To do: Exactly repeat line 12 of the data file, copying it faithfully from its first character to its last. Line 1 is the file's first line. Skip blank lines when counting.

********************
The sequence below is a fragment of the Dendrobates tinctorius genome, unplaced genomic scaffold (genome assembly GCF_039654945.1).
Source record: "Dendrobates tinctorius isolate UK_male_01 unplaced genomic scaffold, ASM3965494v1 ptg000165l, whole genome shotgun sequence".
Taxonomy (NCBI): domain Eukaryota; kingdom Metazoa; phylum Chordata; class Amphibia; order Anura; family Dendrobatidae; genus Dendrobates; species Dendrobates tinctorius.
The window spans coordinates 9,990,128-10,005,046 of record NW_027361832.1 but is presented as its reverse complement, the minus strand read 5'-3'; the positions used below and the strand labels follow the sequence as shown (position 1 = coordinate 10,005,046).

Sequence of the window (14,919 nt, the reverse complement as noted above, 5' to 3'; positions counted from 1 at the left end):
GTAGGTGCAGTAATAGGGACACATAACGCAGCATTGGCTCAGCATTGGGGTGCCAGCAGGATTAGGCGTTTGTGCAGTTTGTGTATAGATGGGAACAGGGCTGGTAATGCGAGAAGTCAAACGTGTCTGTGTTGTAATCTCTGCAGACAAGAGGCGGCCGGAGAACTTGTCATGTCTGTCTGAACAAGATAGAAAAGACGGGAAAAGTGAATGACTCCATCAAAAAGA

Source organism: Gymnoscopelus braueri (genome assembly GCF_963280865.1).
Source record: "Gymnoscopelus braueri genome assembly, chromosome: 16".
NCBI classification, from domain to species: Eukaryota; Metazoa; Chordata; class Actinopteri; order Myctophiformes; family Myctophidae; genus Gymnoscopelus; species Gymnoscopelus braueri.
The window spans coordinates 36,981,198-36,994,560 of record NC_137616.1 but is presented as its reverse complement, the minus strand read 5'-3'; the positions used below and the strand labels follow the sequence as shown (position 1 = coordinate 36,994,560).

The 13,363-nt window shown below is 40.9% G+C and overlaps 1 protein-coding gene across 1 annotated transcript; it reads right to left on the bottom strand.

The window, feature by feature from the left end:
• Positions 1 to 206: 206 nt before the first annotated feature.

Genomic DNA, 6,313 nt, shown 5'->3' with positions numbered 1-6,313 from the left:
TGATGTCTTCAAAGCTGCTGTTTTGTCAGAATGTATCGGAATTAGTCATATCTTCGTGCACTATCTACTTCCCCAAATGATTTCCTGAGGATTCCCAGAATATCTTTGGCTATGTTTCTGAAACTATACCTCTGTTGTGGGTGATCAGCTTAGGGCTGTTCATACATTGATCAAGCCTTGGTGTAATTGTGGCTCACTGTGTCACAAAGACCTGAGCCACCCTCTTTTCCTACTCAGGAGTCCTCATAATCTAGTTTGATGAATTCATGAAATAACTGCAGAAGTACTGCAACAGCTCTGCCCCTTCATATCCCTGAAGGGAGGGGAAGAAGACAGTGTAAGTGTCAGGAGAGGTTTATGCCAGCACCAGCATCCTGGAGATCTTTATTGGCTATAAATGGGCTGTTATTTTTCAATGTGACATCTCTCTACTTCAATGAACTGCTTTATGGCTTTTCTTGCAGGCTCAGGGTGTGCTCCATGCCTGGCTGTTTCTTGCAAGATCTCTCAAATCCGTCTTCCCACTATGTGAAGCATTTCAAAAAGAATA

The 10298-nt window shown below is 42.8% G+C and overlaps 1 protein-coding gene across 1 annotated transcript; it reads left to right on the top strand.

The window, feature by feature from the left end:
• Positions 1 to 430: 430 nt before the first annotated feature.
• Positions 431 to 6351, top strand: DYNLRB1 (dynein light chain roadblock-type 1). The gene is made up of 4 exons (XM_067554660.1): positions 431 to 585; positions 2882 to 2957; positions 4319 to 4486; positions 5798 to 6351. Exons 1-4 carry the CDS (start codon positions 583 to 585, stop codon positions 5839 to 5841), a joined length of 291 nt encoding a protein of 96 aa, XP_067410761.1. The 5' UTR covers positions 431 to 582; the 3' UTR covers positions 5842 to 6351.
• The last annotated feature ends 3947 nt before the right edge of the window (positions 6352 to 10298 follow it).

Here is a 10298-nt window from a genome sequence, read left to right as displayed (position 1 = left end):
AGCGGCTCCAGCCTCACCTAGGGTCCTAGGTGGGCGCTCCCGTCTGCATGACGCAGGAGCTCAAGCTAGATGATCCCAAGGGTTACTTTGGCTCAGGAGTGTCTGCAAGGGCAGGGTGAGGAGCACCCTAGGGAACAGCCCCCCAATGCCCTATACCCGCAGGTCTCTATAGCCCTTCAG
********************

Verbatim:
The window, feature by feature from the left end: